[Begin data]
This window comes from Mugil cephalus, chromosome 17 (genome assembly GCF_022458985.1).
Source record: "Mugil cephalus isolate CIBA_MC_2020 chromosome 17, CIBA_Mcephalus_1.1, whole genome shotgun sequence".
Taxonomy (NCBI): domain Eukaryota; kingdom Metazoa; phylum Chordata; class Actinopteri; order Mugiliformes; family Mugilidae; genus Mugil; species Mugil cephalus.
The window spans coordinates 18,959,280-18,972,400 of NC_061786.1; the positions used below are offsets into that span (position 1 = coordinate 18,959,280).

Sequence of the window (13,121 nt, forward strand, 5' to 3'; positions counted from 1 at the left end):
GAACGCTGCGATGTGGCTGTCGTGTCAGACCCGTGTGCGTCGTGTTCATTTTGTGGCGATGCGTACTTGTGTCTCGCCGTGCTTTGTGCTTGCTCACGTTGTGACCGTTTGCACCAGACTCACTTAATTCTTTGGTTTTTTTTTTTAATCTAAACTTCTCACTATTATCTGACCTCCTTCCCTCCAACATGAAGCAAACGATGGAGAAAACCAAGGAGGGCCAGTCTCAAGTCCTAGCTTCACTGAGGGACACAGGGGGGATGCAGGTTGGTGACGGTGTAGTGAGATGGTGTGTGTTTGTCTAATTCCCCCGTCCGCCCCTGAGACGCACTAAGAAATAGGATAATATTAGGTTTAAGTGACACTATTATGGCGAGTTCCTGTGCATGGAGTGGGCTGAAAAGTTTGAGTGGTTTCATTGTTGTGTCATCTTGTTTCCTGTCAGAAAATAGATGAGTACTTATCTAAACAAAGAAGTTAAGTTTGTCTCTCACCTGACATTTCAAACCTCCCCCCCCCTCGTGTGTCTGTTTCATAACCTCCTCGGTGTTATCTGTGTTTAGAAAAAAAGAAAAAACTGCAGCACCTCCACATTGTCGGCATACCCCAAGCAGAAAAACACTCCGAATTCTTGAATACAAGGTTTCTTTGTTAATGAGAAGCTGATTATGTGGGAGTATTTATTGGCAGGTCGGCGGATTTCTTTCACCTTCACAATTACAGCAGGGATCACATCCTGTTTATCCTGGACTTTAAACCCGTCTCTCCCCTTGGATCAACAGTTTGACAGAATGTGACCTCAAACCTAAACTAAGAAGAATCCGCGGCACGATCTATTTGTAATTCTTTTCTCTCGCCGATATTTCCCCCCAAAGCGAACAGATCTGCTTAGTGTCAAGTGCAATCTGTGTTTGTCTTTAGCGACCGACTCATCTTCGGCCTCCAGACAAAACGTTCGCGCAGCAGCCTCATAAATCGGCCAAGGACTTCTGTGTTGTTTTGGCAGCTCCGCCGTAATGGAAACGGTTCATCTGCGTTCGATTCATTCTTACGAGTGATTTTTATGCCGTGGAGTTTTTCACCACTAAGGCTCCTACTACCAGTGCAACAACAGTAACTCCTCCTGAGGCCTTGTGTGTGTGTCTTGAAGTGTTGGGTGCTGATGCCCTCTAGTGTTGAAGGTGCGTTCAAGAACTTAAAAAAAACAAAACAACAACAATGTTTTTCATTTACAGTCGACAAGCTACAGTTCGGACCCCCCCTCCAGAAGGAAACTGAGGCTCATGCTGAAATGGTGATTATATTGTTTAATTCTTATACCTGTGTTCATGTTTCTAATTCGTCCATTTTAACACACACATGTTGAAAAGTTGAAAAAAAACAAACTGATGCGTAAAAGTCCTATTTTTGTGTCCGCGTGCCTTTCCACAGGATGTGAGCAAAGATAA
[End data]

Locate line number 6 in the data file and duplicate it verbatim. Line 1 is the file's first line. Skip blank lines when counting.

GAACGCTGCGATGTGGCTGTCGTGTCAGACCCGTGTGCGTCGTGTTCATTTTGTGGCGATGCGTACTTGTGTCTCGCCGTGCTTTGTGCTTGCTCACGTTGTGACCGTTTGCACCAGACTCACTTAATTCTTTGGTTTTTTTTTTTAATCTAAACTTCTCACTATTATCTGACCTCCTTCCCTCCAACATGAAGCAAACGATGGAGAAAACCAAGGAGGGCCAGTCTCAAGTCCTAGCTTCACTGAGGGACACAGGGGGGATGCAGGTTGGTGACGGTGTAGTGAGATGGTGTGTGTTTGTCTAATTCCCCCGTCCGCCCCTGAGACGCACTAAGAAATAGGATAATATTAGGTTTAAGTGACACTATTATGGCGAGTTCCTGTGCATGGAGTGGGCTGAAAAGTTTGAGTGGTTTCATTGTTGTGTCATCTTGTTTCCTGTCAGAAAATAGATGAGTACTTATCTAAACAAAGAAGTTAAGTTTGTCTCTCACCTGACATTTCAAACCTCCCCCCCCCTCGTGTGTCTGTTTCATAACCTCCTCGGTGTTATCTGTGTTTAGAAAAAAAGAAAAAACTGCAGCACCTCCACATTGTCGGCATACCCCAAGCAGAAAAACACTCCGAATTCTTGAATACAAGGTTTCTTTGTTAATGAGAAGCTGATTATGTGGGAGTATTTATTGGCAGGTCGGCGGATTTCTTTCACCTTCACAATTACAGCAGGGATCACATCCTGTTTATCCTGGACTTTAAACCCGTCTCTCCCCTTGGATCAACAGTTTGACAGAATGTGACCTCAAACCTAAACTAAGAAGAATCCGCGGCACGATCTATTTGTAATTCTTTTCTCTCGCCGATATTTCCCCCCAAAGCGAACAGATCTGCTTAGTGTCAAGTGCAATCTGTGTTTGTCTTTAGCGACCGACTCATCTTCGGCCTCCAGACAAAACGTTCGCGCAGCAGCCTCATAAATCGGCCAAGGACTTCTGTGTTGTTTTGGCAGCTCCGCCGTAATGGAAACGGTTCATCTGCGTTCGATTCATTCTTACGAGTGATTTTTATGCCGTGGAGTTTTTCACCACTAAGGCTCCTACTACCAGTGCAACAACAGTAACTCCTCCTGAGGCCTTGTGTGTGTGTCTTGAAGTGTTGGGTGCTGATGCCCTCTAGTGTTGAAGGTGCGTTCAAGAACTTAAAAAAAACAAAACAACAACAATGTTTTTCATTTACAGTCGACAAGCTACAGTTCGGACCCCCCCTCCAGAAGGAAACTGAGGCTCATGCTGAAATGGTGATTATATTGTTTAATTCTTATACCTGTGTTCATGTTTCTAATTCGTCCATTTTAACACACACATGTTGAAAAGTTGAAAAAAAACAAACTGATGCGTAAAAGTCCTATTTTTGTGTCCGCGTGCCTTTCCACAGGATGTGAGCAAAGATAA